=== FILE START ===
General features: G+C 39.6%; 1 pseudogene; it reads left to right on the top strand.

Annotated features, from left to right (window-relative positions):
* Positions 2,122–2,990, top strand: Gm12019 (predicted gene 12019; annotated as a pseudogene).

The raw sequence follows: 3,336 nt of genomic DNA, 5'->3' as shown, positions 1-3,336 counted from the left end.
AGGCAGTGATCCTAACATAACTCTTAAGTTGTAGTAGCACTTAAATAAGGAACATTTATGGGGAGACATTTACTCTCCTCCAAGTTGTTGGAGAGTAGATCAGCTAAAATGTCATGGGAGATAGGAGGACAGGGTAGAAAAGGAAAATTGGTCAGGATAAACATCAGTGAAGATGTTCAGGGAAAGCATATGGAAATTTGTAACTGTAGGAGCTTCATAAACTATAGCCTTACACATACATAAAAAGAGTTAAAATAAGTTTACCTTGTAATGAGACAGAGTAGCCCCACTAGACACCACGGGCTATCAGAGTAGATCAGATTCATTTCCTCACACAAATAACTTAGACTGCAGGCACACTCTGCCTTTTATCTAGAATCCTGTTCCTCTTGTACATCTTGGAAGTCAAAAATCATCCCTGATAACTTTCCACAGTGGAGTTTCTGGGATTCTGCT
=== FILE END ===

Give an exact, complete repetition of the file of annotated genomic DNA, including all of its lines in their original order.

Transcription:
General features: G+C 39.6%; 1 pseudogene; it reads left to right on the top strand.

Annotated features, from left to right (window-relative positions):
* Positions 2,122–2,990, top strand: Gm12019 (predicted gene 12019; annotated as a pseudogene).

The raw sequence follows: 3,336 nt of genomic DNA, 5'->3' as shown, positions 1-3,336 counted from the left end.
AGGCAGTGATCCTAACATAACTCTTAAGTTGTAGTAGCACTTAAATAAGGAACATTTATGGGGAGACATTTACTCTCCTCCAAGTTGTTGGAGAGTAGATCAGCTAAAATGTCATGGGAGATAGGAGGACAGGGTAGAAAAGGAAAATTGGTCAGGATAAACATCAGTGAAGATGTTCAGGGAAAGCATATGGAAATTTGTAACTGTAGGAGCTTCATAAACTATAGCCTTACACATACATAAAAAGAGTTAAAATAAGTTTACCTTGTAATGAGACAGAGTAGCCCCACTAGACACCACGGGCTATCAGAGTAGATCAGATTCATTTCCTCACACAAATAACTTAGACTGCAGGCACACTCTGCCTTTTATCTAGAATCCTGTTCCTCTTGTACATCTTGGAAGTCAAAAATCATCCCTGATAACTTTCCACAGTGGAGTTTCTGGGATTCTGCT